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Slightly Fevered Thoughts on Reviewing

I recently had the novel experience of being the very first person to review a certain book online. When I initially posted my 2 star review, it had one 5 star rating with minimal commentary at GoodReads and no reviews I could find anywhere.  (And given how many authors now salt review sites with phony reviews, I’m half sorry I didn’t give it a higher rating just to reward an honest author. But I guess that would defeat the purpose.)

It was a little unnerving to rate a book 2 stars when the only other rating is 5 stars, but I’ve been out of step so often, I’m pretty much used to it. Still, curiosity has kept me checking back on the book at GoodReads. Shortly after my review went up, another 2 star rating appeared. Then another. Currently it has four 2 star ratings, one 3 star, one 4 star and one 5 star.  (Still no ratings at Amazon — again, thank you honest author!)

In my experience, this is very rare. Most early ratings I see run high — frequently, to me, bafflingly high. And though GoodReads is thankfully not as prone to the author sock-puppetry you see endlessly at Amazon, I confess, I have wondered about how much those reviewers were influenced by receiving a free early review copy or by feeling an obligation to the author.

But now I’m wondering if maybe it’s just really hard to go first. To have the courage of your negative convictions without any peer support. Would those other 2 star ratings have appeared if mine hadn’t? I have no way of knowing — all I know was that this wasn’t the first 2 star early read for me, but that this was the first time others have openly agreed with me.

I need to write a reviewer’s statement for “Karen Knows Best,” and it’s hard. I’d like to claim that I’m never influenced by where a book comes from, or by other people’s opinions, but I’m not sure I can. I’m the wishy-washy Beatle on this blog. I see three sides to every issue.  Reviewing here has been good for me, because the spirit of the blog is to speak your mind as forthrightly as possible and let the chips fall where they may. (So far they haven’t fallen much of anyplace. It’s almost disappointing.)

And we need that spirit of forthrightness, because reviewing online is getting ugly. First the sock-puppets made Amazon reviews meaningless and useless (well not completely — when I see certain kinds of raves there, I can pretty much conclude the book sucks.) Now they’re also targeting honest reviewers with vicious personal retaliations.  Check out this bit of nastiness, and this.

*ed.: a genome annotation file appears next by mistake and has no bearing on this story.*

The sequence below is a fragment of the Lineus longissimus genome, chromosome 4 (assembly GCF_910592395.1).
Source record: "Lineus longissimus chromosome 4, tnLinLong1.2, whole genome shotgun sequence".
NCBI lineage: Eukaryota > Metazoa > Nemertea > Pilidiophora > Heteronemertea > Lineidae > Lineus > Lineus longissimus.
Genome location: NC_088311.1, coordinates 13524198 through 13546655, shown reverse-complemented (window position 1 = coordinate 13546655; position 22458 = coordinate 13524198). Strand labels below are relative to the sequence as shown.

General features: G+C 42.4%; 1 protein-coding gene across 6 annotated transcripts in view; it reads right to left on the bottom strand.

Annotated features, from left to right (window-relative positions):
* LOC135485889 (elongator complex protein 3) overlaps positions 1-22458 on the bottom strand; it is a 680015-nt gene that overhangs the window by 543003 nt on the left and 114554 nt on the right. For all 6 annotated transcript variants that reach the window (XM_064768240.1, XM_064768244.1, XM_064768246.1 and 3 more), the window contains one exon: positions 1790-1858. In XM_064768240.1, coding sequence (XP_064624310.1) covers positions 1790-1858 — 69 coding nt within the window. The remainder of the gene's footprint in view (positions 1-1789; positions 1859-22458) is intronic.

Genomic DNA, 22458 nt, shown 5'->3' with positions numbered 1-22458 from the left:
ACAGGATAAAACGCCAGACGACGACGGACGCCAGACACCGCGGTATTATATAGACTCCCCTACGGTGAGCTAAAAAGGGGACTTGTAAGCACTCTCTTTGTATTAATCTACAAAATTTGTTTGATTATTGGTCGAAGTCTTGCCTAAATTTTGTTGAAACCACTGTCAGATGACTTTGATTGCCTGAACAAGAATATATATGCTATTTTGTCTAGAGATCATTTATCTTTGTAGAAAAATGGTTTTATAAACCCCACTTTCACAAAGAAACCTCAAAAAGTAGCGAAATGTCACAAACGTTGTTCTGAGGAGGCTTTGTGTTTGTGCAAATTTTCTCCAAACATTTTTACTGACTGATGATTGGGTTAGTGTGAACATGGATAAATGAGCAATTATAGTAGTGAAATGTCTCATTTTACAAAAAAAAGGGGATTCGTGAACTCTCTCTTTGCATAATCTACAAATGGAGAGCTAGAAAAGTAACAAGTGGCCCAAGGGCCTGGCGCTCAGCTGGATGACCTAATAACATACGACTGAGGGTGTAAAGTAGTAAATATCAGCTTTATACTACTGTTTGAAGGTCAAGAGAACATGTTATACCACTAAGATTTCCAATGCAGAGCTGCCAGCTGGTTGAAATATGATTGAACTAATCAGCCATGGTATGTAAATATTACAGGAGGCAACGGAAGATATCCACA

It’s hard to completely avoid forces that might influence how we read a book and thus how we review it. Not wanting to offend a favorite author. Not wanting to be mean. Being scared to be the first to offer a negative opinion. Trying to be funny. Having a bad day.  Hell, I’m writing this while I have the flu; I’m just hoping it’s actually in English.  For myself, I’ve concluded that those influences come with being human, and could even be considered part of the subjective experience of reviewing. What’s important to me is whether I can move past them and keep the focus of a review on what I genuinely think and feel.

But I can’t think of anything uglier that might influence a review than being scared to be honest because you might get attacked. So here’s to everyone out there who speaks up and goes first, and makes it easier for others to speak their mind. I’m glad I got to be one of you.


  • Sadly, I’m beginning to recognize the names and user names of some the self appointed review police over on Amazon. Could they be regarded as trolls? Oh why the hell not!

    I try to winnow them out but one good result of their verbal bile is that I appreciate the serious, honest reviewers even more.

    You keep on being your bad self, Willa. 😉


  • Heh. I like the idea of my bad self. Maybe I need a tougher looking avatar.


  • I’ve written reviews on some of the same books that
    have been reviewed on here and in several occasions I agree with how bad they are after I’ve read them for myself.